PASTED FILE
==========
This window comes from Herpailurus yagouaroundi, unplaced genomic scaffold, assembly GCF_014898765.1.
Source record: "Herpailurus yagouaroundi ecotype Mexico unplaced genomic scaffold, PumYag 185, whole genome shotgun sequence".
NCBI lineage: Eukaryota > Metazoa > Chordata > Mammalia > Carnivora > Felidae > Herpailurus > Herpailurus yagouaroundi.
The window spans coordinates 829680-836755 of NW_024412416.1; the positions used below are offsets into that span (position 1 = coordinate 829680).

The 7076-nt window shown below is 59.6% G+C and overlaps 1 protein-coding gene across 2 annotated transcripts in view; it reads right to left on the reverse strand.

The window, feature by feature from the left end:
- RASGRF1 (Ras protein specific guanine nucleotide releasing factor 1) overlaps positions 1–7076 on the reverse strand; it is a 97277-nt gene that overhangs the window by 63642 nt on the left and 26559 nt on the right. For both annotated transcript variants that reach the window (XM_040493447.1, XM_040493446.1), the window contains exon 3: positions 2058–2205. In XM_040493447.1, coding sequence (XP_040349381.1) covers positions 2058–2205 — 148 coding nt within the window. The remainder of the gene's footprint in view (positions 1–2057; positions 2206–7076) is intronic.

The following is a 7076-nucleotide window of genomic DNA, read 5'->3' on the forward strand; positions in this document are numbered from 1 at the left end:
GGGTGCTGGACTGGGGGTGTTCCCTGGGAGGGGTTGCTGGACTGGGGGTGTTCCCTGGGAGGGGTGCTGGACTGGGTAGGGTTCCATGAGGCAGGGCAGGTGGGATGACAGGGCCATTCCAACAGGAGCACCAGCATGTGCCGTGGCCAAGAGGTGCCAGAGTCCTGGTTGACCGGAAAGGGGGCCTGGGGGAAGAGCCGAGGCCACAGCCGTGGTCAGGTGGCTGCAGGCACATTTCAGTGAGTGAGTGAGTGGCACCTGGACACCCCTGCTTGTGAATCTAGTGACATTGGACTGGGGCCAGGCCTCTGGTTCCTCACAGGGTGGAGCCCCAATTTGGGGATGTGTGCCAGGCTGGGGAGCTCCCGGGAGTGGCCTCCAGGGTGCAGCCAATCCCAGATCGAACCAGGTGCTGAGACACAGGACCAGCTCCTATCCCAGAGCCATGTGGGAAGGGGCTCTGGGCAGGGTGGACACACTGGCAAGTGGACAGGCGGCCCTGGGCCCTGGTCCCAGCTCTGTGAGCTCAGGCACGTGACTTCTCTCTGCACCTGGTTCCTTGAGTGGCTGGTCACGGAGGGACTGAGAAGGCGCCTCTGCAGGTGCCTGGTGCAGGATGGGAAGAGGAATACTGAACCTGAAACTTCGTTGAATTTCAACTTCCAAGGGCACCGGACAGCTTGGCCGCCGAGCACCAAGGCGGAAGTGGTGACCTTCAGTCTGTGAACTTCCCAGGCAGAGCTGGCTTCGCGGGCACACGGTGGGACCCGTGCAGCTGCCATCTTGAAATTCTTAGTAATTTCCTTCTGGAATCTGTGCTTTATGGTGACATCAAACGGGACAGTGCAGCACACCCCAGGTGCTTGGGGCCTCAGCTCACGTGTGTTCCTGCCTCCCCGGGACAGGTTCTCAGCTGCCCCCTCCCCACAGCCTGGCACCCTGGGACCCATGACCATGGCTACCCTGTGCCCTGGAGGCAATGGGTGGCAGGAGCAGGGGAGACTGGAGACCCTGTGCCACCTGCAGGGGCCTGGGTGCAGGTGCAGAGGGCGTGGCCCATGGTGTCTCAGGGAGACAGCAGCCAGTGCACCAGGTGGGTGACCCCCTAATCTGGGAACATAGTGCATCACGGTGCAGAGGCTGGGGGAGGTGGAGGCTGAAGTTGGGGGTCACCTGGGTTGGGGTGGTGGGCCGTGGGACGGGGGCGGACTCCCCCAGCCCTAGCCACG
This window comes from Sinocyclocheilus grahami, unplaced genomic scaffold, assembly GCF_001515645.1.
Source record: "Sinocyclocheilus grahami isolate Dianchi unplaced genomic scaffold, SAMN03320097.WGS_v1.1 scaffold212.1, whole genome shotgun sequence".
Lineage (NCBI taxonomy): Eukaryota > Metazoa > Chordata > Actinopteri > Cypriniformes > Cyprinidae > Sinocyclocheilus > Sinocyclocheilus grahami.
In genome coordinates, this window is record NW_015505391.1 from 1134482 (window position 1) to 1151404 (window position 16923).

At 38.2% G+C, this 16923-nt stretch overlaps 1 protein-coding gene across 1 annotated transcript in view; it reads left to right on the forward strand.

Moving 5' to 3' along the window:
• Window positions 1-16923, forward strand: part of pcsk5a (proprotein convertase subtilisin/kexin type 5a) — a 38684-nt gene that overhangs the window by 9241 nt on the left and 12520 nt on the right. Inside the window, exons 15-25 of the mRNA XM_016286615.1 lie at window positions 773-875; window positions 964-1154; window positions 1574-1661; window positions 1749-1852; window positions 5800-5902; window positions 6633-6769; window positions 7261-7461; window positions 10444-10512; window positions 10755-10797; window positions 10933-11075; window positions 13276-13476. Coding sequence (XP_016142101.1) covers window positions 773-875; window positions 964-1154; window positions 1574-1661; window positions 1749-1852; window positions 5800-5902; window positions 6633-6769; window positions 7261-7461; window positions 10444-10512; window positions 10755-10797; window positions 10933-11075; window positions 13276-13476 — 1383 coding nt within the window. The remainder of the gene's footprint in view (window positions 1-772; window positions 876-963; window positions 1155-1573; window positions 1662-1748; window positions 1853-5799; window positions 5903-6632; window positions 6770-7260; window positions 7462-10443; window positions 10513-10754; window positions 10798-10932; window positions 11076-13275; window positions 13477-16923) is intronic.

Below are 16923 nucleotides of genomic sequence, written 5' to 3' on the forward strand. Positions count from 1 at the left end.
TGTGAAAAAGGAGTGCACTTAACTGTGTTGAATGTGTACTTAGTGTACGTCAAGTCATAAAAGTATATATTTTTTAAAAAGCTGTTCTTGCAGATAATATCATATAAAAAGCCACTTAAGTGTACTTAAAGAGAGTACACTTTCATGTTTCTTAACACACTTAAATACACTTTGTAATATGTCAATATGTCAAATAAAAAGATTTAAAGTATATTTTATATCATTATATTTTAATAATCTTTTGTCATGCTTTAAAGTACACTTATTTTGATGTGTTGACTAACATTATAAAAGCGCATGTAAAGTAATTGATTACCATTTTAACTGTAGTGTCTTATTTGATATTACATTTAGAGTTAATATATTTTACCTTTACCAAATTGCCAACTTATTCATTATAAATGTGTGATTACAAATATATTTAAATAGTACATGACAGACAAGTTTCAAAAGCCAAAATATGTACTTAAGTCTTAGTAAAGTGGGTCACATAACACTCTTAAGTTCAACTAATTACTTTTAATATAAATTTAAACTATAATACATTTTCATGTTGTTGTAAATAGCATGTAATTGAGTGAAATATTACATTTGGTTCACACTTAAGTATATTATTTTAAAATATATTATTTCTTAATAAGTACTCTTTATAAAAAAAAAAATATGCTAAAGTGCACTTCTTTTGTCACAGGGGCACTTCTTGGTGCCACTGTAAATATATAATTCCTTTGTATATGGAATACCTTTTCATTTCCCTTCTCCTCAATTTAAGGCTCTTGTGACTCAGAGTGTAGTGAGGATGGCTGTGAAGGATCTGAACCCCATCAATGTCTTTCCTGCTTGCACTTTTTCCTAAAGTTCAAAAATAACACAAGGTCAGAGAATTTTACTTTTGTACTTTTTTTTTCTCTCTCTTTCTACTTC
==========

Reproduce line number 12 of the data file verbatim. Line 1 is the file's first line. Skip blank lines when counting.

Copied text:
Lineage (NCBI taxonomy): Eukaryota > Metazoa > Chordata > Actinopteri > Cypriniformes > Cyprinidae > Sinocyclocheilus > Sinocyclocheilus grahami.